According to T. Thorn Coyle, “There is no real measure of success for these devotionals. Whether five people or 500 engage with the process doesn’t matter . . . . What matters to us is that the devotions to gods, goddesses, and ancestors are flowing outward into the world, and are accessible to as many people as want to join us.”
While it’s impossible to know how many people actually participate in these events, there is at least an uptick in how many people declare some level of interest. Temple leaders prefer to publicize these devotions via Facebook and their newsletter, and the most recent one shows 65 attendees, more than double the interest shown for similar events in the past year. That could be indicative of the growing online presence of the temple, or it could be driven by the theme, which focuses on the issue of family separation at America’s southern border.
Written by Sharon Knight and titled “Hekate Bear Witness,” the July 15 devotion opens with questions: “What will it take to open the hearts of the compassionless? What will it take to bind those who cannot find their way to humanity?” The titular god is invoked as protector of children, and is asked to bind those who would rip those families apart.
Other devotionals similarly invoke deities — Lilith and Brigid, for example — but some are focused on ancestors or other spirits, and several are broadly worded to allow the participant to invoke or eschew whichever beings feel appropriate to the individual or group that are carrying them out. A few of the devotionals are purely magical in nature, such as one contributed to Ivo Dominguez, Jr. around “knowing and being.”
Themes are selected either by temple leaders or the individual who agrees to write one for a given month, Coyle said. Board member Crystal Blanton solicits contributions. She has also written more than one herself, to bless the community and honor the suffering and injustice endured by many people of color in this country, past and present, among others.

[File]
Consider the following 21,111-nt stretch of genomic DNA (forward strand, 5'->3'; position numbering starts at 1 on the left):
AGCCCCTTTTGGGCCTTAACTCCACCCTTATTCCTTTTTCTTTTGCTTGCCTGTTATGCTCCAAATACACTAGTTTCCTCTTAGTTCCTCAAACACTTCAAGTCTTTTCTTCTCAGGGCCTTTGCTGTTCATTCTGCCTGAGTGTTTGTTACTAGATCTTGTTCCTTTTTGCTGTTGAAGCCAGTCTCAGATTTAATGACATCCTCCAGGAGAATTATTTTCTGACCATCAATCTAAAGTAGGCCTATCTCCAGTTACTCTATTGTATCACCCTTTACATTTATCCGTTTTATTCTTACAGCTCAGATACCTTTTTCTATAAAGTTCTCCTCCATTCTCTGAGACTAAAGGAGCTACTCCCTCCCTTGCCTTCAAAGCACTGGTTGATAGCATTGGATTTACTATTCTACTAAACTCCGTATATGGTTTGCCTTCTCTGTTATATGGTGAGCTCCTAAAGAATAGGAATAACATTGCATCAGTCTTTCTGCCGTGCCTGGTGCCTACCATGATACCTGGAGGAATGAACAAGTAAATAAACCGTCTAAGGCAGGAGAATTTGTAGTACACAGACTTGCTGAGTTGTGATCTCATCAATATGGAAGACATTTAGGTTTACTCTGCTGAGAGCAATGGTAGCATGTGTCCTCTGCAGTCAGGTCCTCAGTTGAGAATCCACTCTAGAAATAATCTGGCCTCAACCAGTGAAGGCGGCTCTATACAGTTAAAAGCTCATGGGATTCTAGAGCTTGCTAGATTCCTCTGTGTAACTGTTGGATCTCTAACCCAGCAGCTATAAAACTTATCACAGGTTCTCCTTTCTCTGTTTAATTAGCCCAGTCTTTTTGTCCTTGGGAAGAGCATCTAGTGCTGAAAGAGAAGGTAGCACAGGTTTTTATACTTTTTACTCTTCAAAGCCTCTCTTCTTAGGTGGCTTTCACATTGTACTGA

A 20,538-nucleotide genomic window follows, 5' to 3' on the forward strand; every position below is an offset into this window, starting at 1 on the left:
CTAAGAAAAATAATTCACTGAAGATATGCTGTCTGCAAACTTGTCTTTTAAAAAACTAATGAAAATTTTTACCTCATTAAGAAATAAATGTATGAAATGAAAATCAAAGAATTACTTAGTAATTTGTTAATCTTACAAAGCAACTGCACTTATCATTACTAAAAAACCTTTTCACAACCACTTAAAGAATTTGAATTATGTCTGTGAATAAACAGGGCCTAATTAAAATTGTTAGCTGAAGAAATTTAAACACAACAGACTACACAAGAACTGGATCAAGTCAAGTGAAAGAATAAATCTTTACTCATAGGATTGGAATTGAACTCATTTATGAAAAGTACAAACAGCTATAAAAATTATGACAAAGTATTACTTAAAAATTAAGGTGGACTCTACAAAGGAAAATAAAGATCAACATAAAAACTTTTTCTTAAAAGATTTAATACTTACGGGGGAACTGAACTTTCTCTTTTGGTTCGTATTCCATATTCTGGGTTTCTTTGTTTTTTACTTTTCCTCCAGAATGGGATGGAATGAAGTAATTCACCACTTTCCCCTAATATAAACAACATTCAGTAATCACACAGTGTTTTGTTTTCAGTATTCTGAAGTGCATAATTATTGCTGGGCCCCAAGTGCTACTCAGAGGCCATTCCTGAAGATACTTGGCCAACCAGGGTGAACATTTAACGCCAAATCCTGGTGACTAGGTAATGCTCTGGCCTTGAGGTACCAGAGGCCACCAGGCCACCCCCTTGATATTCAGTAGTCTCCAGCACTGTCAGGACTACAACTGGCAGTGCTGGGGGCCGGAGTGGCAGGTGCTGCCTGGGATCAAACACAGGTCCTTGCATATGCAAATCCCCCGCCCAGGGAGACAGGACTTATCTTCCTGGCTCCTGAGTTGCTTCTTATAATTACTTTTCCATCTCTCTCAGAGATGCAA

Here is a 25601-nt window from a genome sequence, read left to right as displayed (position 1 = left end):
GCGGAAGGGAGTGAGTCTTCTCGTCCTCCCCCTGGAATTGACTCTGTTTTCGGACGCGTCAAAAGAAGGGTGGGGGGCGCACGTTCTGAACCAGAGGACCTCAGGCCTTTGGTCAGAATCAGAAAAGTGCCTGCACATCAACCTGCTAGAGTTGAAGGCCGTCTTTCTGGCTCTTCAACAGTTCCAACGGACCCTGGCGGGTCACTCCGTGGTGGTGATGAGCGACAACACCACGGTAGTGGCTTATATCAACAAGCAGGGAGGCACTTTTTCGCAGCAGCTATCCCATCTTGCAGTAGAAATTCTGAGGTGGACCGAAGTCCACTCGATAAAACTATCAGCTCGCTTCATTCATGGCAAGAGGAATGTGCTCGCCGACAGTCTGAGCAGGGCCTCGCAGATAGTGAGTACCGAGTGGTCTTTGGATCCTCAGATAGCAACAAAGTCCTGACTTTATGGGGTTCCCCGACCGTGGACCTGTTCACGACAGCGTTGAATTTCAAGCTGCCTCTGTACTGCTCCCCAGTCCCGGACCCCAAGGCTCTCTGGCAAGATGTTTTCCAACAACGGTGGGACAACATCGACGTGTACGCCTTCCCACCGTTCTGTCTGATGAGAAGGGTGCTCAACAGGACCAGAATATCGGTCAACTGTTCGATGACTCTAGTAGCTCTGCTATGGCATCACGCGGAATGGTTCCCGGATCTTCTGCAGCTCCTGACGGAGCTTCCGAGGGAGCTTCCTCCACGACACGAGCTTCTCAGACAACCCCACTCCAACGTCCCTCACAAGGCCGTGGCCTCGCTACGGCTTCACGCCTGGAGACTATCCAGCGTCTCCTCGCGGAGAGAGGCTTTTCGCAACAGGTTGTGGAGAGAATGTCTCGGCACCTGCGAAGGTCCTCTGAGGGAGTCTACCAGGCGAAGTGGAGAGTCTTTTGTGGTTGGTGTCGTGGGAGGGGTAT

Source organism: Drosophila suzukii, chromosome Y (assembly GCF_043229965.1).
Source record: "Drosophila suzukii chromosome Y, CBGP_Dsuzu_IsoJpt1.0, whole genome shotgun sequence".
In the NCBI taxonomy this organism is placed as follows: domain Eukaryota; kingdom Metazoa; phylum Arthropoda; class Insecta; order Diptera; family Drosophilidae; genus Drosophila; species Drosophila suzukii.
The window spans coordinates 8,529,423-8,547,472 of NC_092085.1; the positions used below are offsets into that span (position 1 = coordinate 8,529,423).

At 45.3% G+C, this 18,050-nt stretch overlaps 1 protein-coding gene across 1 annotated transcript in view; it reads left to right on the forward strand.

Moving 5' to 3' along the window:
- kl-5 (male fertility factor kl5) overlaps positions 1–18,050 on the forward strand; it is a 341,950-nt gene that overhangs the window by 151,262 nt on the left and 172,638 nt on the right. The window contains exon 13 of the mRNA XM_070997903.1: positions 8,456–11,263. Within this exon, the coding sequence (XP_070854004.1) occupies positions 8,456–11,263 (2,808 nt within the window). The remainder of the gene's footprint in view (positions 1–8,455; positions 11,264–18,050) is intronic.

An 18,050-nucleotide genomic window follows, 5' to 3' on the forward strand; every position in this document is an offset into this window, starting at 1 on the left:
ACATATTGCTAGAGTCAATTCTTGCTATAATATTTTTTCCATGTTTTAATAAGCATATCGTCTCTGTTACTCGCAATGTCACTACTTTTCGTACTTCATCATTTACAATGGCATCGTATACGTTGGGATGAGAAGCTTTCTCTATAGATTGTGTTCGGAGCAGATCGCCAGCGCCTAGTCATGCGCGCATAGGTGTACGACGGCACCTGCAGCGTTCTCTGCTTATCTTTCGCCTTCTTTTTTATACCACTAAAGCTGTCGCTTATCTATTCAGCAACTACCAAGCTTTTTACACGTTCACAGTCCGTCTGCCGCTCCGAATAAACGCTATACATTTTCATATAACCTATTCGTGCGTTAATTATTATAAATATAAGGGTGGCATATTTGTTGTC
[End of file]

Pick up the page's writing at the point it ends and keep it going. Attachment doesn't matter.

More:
“While some sociopolitical topics arise due to the events happening in the world,” Blanton explained, “other times we seek devotionals that the authors feel called to write about. There is no exact science to what we are looking for besides a need to support community, nature, justice, and the gods/goddesses/ancestors.”
Describing the scope, Blanton said, “We have had a wide range of topics from inner workings, social justice, and even community healing. Some of the devotionals are from well-known names in the greater Pagan and Polytheist communities, and others are not as known.” The list of guest writers includes “Leni Hester, Lou Florez, Morpheus Ravenna, Anthony Rella, Sarah Clark, Jacki Chuculate and many others.”
Coyle said that these devotionals were once organized as in-person events in the Bay Area, but were migrated to the internet in mid-2016 to expand their reach. While there are no meaningful metrics, she observed that “the format seems to be working just fine.” Per the mission of the temple, “it is important to continue to link spirituality and practical work, and since one of our mandates is to work toward justice, the current form of Devotions for the People was born.”
Blanton expanded on that transition, explaining that temple leaders “originally hosted monthly devotionals in the Bay Area and transitioned to providing monthly devotionals in our newsletters several years ago. The ongoing demands of life often made it hard for people to attend in person, in addition to the fact that not everyone lived in the local area. Providing options for people to participate in a devotional with other Solar Cross members allowed accessibility that may not have been there initially.”
As the temple is effectively based in both California and Oregon, gathering together in one place would be challenging even if there wasn’t a desire to include non-members.
These devotionals are one of the ways that Pagans and polytheists seek to utilize the internet to focus together in a single purpose, but it’s not the only one. For example, there is a series of rituals called “practicing apart together” provided through the Hellenic organization Elaion. However, the Solar Cross devotionals, focused as they are on issues of justice, are positioned to pique the interest of practitioners of a wide variety of traditions. As Facebook algorithms are intended to provide the greatest exposure only to those advertising on the platform, it’s likely that the true reach of this program will never be entirely known.